Wake up and smell the embarrassment

Note: This column appears in the 3/22 issue of The Glendale Star and the 3/23 issue of the Peoria Times.

I’ve had some embarrassing moments as a parent. There was the time our then foster daughter spit on her teacher at daycare. There was the time recently when our own daughter pointed in the face of the male cashier at Safeway and asked, “What’s her name?” And of course there are the many times I’ve been forced to leave the premises—church, restaurant, bank, playground, grocery store, party, Nickelodeon-themed show, whatever—carrying said child like a football, her screams gradually fading into the distance for the curious onlookers.

This is certainly not to say our daughter is more prone to such outbursts than any other 2-year old. Well, okay—maybe a little more prone. Still, a more recent outburst proved especially embarrassing, not so much because of how it went down, but where, and what it said about us.

I’ve documented our affection for a particular coffee place that also, apparently, serves donuts. We don’t eat there nearly as often as we purchase coffee from there, but sometimes on a weekend morning, before a day of errands, we’ll stop in for a bite as a family. Such was the case not too long ago.

We had found a good breakfast item at this location for our daughter. It’s called a “wake-up wrap,” and it’s simply a small egg and cheese wrap. It’s the perfect size for her, and she eats it. How she goes about eating it is something I will never understand, and the proportion of the mess she leaves behind as it relates to the size of the actual item is completely illogical. But she eats it, and that’s all we can ask for.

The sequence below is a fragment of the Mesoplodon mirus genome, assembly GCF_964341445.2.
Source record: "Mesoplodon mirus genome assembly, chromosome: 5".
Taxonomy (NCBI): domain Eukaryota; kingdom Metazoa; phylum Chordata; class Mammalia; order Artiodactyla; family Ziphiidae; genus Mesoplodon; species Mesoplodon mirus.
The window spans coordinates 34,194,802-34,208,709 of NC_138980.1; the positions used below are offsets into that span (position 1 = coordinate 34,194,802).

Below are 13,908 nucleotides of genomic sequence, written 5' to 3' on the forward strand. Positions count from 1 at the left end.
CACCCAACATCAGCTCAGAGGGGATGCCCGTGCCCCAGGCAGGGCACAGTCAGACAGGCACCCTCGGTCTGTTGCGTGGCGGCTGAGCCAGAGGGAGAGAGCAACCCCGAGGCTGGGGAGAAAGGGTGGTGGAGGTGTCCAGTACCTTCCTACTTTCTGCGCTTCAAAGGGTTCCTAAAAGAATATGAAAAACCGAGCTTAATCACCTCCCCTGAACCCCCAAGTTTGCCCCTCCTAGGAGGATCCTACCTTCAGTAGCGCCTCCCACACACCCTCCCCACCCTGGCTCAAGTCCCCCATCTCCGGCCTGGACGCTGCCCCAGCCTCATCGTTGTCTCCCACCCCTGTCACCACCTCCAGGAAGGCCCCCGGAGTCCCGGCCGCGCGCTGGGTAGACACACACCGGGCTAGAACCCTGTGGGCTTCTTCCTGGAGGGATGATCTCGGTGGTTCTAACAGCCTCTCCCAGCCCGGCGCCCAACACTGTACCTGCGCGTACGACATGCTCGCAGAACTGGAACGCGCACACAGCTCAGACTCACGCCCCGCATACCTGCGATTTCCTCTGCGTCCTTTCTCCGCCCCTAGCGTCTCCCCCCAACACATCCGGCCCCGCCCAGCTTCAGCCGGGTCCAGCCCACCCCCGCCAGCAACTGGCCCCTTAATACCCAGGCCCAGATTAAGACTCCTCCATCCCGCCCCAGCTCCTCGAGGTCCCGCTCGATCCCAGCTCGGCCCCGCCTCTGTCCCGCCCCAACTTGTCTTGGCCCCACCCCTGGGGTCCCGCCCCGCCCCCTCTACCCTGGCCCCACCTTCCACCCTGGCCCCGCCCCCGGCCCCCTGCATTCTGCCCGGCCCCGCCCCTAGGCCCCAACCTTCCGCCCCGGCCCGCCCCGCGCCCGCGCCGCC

This particular Saturday morning she was in rare form. I’m sure other parents can attest, but we can tell the second we get her in the morning what kind of day it’s going to be. Is she quiet and smiling? Sigh of relief. Are all her stuffed animals on the floor, the bed is soaking wet, she’s half-naked and screaming for milk like a prisoner of war? Time to buckle down.

So we’re having breakfast and she’s already giving us a hard time. She had torn her wake-up wrap apart, eaten the egg and left the wrap. We were getting ready to leave, so we asked her if she was done, and she grunted yes. I went to throw out what she had left and she flipped out. This is my favorite mood, by the way:

“Do you want that?”


“Okay, I’ll throw/put it away.”

“NO I WANT IT!” (Said in horror movie voice, smoke coming out of the ears.)

And I mean she flipped out. The small place is packed and everybody is staring. My wife and I are scrambling to leave. She’s telling me, “Go, go, go!” like we’re on a military evacuation mission. I pick our daughter up to carry her out. As I’m heading for the door, she’s reaching for the table and screaming, “My wake-up wrap! MY WAKE-UP WRAP!”

I’m making a face to all the people I’m passing that says, “We really don’t come here that often. Honest!” They don’t buy it.

I was simultaneously proud that our daughter speaks well enough for her age to voice her angst at leaving behind a specific item on the Dunkin’ Donuts menu and embarrassed for the very same reason. I also felt the whole scene would have made for a great Dunkin’ Donuts commercial, and if anyone from their corporate headquarters is reading this, I will sign over the rights for a large fee. Or, coffee for life.

This did not, however, dissuade me from returning there, albeit at the drive-thru. The guy at the window handed me my coffee and, noticing the little girl in the back seat, waved and said hi. She waved back, smiled, and said hi, too. As I’m driving away, she says to me, “I love that man.” I said, “Me too, honey,” as I sipped my delicious coffee.

“Me too.”